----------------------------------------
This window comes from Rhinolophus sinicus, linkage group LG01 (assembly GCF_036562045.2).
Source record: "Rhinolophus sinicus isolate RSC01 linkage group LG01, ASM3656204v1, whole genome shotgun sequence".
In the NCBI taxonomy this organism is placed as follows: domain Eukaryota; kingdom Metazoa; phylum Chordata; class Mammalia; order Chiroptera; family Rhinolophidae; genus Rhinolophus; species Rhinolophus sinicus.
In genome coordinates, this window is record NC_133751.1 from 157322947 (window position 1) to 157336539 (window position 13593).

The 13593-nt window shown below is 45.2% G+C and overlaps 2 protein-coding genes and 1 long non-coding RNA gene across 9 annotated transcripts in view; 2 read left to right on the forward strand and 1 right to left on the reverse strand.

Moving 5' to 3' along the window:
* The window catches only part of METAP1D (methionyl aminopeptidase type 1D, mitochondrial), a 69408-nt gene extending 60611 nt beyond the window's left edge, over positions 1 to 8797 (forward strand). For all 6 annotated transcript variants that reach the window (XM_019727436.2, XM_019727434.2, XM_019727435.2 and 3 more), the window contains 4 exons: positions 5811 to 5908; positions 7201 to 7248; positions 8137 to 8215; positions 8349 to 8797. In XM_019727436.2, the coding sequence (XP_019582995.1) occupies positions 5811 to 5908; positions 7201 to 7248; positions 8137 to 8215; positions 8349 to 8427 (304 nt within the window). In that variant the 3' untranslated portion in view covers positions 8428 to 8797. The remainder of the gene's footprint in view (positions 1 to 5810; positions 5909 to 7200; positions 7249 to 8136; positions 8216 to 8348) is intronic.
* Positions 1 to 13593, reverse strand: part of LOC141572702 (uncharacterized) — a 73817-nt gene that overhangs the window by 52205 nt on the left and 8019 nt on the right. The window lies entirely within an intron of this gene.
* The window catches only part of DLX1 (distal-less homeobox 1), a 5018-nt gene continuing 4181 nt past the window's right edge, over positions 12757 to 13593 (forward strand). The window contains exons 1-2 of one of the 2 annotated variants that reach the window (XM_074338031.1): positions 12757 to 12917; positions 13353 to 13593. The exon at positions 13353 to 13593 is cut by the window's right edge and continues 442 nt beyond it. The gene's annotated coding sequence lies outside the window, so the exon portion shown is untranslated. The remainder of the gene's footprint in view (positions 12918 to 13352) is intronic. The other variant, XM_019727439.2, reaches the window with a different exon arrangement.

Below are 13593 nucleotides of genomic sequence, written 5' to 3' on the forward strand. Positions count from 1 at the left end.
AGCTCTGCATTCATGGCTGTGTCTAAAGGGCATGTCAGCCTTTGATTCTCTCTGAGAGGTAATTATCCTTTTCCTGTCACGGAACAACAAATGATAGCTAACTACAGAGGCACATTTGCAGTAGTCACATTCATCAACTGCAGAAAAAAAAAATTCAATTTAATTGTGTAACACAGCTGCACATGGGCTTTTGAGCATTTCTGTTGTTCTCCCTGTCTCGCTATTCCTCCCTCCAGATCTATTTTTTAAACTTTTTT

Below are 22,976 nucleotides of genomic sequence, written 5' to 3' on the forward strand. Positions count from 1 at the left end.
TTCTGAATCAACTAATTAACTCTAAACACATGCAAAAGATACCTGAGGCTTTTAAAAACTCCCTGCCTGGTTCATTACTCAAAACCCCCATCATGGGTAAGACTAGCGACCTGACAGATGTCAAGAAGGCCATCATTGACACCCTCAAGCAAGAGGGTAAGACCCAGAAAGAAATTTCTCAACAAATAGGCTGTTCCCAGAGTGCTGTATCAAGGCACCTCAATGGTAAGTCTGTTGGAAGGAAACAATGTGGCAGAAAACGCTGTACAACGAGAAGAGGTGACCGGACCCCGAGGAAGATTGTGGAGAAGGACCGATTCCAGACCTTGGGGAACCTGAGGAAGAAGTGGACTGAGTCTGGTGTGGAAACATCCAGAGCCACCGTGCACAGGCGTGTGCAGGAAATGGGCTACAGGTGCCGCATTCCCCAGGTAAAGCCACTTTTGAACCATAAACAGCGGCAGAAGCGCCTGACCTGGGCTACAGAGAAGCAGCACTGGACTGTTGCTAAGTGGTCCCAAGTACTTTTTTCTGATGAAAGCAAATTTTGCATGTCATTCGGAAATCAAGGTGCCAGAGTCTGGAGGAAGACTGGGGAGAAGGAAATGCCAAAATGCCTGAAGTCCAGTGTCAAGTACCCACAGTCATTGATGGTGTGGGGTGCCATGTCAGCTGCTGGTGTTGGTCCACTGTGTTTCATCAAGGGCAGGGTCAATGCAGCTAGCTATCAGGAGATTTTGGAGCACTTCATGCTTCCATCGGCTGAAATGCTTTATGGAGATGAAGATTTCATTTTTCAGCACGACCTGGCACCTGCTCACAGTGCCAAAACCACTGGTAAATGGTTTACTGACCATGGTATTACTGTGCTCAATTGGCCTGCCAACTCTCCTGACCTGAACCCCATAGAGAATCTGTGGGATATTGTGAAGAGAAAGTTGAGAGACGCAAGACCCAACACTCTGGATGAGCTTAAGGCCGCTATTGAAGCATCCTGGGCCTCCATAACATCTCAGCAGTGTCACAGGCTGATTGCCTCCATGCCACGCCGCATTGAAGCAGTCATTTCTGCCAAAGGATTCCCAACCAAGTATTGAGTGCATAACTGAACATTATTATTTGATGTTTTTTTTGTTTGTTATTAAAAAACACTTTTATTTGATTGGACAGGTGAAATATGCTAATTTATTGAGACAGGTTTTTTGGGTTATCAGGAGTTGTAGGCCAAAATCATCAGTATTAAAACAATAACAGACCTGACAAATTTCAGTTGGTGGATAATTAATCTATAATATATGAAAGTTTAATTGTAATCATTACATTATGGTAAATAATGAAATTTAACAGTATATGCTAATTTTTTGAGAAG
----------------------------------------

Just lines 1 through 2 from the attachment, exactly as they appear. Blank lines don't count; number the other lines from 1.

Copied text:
This window comes from Rhinolophus sinicus, linkage group LG01 (assembly GCF_036562045.2).
Source record: "Rhinolophus sinicus isolate RSC01 linkage group LG01, ASM3656204v1, whole genome shotgun sequence".